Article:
One such hunter is the Quality Deer Management Association Executive Director Brian Murphy. He’s hunted four peaks in one season within his home state. Murphy said peak rut occurs about the second week of October in the coastal counties, followed by a mid-November rut across the bulk of the state. Peak in the northern 15 counties occurs a week later, about Nov. 20, with peak in the extreme southwestern portion of the state coming almost a month later, in mid-December.
When it comes to rut dates, Florida is the exception to the exception. According to biologist Tony Young, does in extreme southern Florida might enter estrus as early as late July. At the opposite end of the spectrum is northwestern Florida (and some west-central areas), where the mean rut can be as late as early to mid-February. I’ve witnessed hard-horned bucks intently chasing does in mid-March. Rut dates between vary enough that you should probably consult a local source for accurate information.
Alabama biologist Chris Cook also described his state’s peak breeding dates as highly variable, spanning from about Christmas to the first week of February. The difference occurs on somewhat of a north-to-south gradient, with deer in the state’s northern half breeding from Christmas until mid-January, and those in the southern half typically breeding from mid-January to the first week of February. I try to time my annual sojourn to the Black Belt region for peak rut around the third week in January. Cook also said there are some areas with late-November breeding and others with early- to mid-December breeding.
The Mississippi Department of Wildlife, Fisheries and Parks actually has a map on its website showing mean conception dates for the state. They progress in a roughly northwest-to-southeast direction, beginning in early December and ending in early February. Biologist Chad Daucus said hunters should remember that hunter-observable rutting activity peaks about two weeks before the mean breeding date.
According to biologist Scott Durham, Louisiana deer breed from September to February. The Louisiana Department of Wildlife and Fisheries also prepared a map of peek breeding dates. Rather than a clean north-to-south gradient, however, dates vary depending on the area, habitat and herd parameters. Breeding peaks in late October in southwestern Louisiana and late November in much of the northwestern portion of the state. There’s a late-December peak in the southeastern and north-central regions and in pockets of the northwestern part of the state. The last peak, in late January, occurs in a band roughly along the state’s eastern fringe. As in other states, hunters should remember there might be considerable variability and overlap along the margins of peak rut bands.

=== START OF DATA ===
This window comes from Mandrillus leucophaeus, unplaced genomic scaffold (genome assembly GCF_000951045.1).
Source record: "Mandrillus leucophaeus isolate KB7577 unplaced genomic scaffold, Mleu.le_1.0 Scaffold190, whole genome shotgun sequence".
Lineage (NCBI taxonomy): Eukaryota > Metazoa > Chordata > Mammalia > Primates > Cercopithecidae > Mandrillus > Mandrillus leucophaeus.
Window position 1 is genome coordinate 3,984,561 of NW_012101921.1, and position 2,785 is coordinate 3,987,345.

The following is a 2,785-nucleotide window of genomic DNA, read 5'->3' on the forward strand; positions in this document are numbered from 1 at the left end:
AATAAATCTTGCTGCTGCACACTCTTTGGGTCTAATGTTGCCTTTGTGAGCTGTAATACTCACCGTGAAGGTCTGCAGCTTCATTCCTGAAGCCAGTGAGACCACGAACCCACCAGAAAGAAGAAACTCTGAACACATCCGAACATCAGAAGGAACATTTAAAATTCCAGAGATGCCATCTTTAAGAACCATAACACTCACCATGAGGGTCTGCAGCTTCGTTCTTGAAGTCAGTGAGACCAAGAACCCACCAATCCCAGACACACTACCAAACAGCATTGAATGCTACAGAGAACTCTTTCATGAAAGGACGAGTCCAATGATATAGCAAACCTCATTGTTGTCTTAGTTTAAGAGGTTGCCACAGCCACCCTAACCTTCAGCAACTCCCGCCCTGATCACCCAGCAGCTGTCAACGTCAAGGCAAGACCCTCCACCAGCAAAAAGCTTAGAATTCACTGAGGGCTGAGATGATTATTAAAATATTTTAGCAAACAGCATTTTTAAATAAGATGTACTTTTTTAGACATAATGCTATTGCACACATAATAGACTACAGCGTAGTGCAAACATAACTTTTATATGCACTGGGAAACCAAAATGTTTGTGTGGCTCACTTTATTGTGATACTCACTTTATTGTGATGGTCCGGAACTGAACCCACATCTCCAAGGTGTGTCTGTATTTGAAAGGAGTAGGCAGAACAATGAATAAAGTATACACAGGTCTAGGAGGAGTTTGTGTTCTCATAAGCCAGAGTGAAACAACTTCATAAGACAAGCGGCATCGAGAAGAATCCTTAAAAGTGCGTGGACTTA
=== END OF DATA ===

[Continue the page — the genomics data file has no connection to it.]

Kentucky’s Lee McClellan said his state’s rut occurs the middle two weeks of November, with the peak coming a few days to a week earlier in western Kentucky.
Daryl Ratajczak in Tennessee said his state’s average conception dates vary slightly across the state, peaking Nov. 21 in the western part, Nov. 25 in the eastern portion and Nov. 17 in the two central regions.
Meanwhile, Brad Miller said Arkansas’ statewide mean conception date is Nov. 18, give or take a week.
We couldn’t do a comprehensive compendium of Southern rut dates without including Texas, particularly as deer researchers have already done such a good job of identifying intra-state variation in the Lone Star State. Here’s a look at how it breaks down for this year:
Peak Breeding Dates for Texas
Gulf Prairies and Marshes
northern Sept. 30
southern Oct. 31
Post Oak Savannah Nov. 10
southern Nov. 12
northern Nov. 22
Cross Timbers Nov. 15 to 17
south Nov. 20
north Dec. 3
east Nov. 7
central Nov. 24
west Dec. 5
Trans-Pecos Dec. 8
Southern Texas Plains
east Dec. 16
west Dec. 24
Numerous theories exist on what triggers the rut and when it occurs. Although the contrary theories have not necessarily been disproved, state agency biologists and all peer-reviewed research seem to agree on one. Though the specific dates might vary considerably from one state to another — and even within some states — peak rut and breeding dates do not vary from year to year.
Discover proven strategies and tactics for the upcoming rut. Don’t miss out on the latest tips you’ll need for a successful season. Click here and subscribe to Deer & Deer Hunting magazine today!